Feeling like I should really do something on a Friday night rather than go to bed before 9pm again, I took the bicycle and went to Driftwood, where they were having a Hallowe’en party. I’m not much for this particular celebration, but, y’know, I don’t hate it either. I had on my costume (Sweaty Red English Tourist) and creaked my way through the village. The bike I’m using really could do with some oil. Creaky creaky creaky. It got worse and worse as I went along. Several times on my journey, people passed comment on the noise. “Noise pollution, brother!” “That needs greasin’!” “That sounds nasty!” A frog leapt out in front of me before I had time to move. He leapt between the wheels and across the road. Hooray, Mr Frog.

Driftwood had an Alice in Wonderland theme. Some kids had painted big toadstools and flowers, and the bar tenders had Mad Hatter hats. Lots of playing cards were around. I kinda felt out of sorts. At occasions like this, when I’m on my own, I tend to not be able to grasp the inner fun me, and just end up sat at the bar, expressionless. And when I have no expression, I look miserable. It’s an affliction.

Local gringos had made an effort. There were pirates, disco wigs, cavemen and women, zombies. One guy bought me a beer when I asked him if he’d come as Hunter S. Thompson. “You’re the only one who got it right!” He and I chatted for a bit. Washington Nationals fan.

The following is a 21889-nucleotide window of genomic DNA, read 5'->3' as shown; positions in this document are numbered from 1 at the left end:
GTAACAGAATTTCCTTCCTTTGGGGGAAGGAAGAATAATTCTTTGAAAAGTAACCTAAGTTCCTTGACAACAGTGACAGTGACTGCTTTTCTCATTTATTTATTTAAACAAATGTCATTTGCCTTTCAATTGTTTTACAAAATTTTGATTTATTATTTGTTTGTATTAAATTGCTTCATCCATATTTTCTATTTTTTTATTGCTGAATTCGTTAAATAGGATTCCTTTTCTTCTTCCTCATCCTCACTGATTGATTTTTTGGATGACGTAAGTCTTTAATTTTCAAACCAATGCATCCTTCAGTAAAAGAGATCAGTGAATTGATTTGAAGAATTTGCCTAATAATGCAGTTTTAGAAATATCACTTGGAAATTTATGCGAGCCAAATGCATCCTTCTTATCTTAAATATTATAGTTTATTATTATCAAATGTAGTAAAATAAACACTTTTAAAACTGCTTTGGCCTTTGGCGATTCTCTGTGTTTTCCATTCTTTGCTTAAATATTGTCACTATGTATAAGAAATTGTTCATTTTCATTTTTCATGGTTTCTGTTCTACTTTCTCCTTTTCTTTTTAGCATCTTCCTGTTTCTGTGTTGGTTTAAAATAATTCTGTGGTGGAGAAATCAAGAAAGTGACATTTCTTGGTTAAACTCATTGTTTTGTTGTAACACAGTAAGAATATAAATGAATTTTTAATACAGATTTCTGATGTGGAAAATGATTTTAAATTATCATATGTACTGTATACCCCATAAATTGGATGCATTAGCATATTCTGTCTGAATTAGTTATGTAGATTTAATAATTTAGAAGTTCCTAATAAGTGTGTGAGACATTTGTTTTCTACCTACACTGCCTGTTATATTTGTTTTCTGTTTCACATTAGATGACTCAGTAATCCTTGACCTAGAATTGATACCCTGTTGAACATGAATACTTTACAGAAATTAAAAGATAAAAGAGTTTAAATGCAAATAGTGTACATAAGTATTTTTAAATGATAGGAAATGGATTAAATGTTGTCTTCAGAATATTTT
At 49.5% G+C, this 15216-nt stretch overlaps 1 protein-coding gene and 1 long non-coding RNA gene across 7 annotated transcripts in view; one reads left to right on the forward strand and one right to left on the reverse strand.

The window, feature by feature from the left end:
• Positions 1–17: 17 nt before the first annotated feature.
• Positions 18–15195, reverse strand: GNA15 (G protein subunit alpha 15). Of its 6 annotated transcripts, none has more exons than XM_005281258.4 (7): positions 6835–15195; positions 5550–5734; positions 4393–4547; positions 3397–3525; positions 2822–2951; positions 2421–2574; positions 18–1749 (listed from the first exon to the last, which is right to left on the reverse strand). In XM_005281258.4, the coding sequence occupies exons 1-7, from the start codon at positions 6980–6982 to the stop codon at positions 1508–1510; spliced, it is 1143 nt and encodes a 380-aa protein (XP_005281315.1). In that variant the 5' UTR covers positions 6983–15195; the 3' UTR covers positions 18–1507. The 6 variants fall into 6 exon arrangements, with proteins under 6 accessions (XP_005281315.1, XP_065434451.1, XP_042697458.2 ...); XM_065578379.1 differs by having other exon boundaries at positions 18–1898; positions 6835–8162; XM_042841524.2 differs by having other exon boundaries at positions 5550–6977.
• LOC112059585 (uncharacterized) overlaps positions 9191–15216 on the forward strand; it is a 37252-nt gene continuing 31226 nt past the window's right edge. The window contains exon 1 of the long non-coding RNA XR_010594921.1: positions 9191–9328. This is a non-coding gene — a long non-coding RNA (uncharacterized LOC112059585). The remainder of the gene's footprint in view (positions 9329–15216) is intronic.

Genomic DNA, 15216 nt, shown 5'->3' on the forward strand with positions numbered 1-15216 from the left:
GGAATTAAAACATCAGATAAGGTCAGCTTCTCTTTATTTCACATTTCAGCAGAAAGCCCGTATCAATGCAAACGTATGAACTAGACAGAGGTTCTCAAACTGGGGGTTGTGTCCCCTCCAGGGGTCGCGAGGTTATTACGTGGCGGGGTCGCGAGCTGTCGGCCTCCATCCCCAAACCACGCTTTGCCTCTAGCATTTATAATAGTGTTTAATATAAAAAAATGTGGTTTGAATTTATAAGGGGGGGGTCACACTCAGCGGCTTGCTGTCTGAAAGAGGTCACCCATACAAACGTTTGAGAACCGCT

Local locals, as opposed to local gringos, didn’t seem to bother much with the Hallowe’en costumes. At the bar, a bunch of Americans and an obnoxious Englishman chatted away about Paul Nabor. They had no idea who he was, but they thought they should go to his funeral on Saturday, because “it’s probably gonna be a wicked party” and “we could just pretend we know who he is.” Knobends.

I talked to the barman. He was cool. Half-Mexican, half-Belizean. Thinks about going to work in CancĂșn for the money, but likes living in Belize. People got drunk and danced to the 70s and 80s stuff the DJ played. And then we had a band. They played one set of stuff, which I wasn’t that bothered about, so I went and sat outside and cooled down a bit. The DJ came back on, I returned to my bar stool, and soon enough, the band started up again.

This time, they played Punta, the main kinda Garifuna style of music. Two drummers. A couple of dudes with maraca type things. And a guy signing. They also had a guy playing rhythm on acoustic guitar. The band were getting well into it. People started dancing. Garifuna people danced effortlessly. Gringos made an effort. But the dancing and gapless set, where one song drifts into the next, kept the atmosphere going. It was getting hot. My glasses were actually starting to steam up. And for about 10-15 minutes, it was genuinely magical in there. There was something special happening. The band were loose, a bit ragged around the edges, but the room was theirs. It was good to be there. The DJ came back on, and, yes Thriller, etc., but how could he follow that? I love Bad Moon Rising and The Monster Mash, but, I didn’t want to be there as the night got sloppier. I got the bill, and cycled back to my bed.

Written by Craig

November 1st, 2014 at 9:59 am

Posted in Travel

Leave a Reply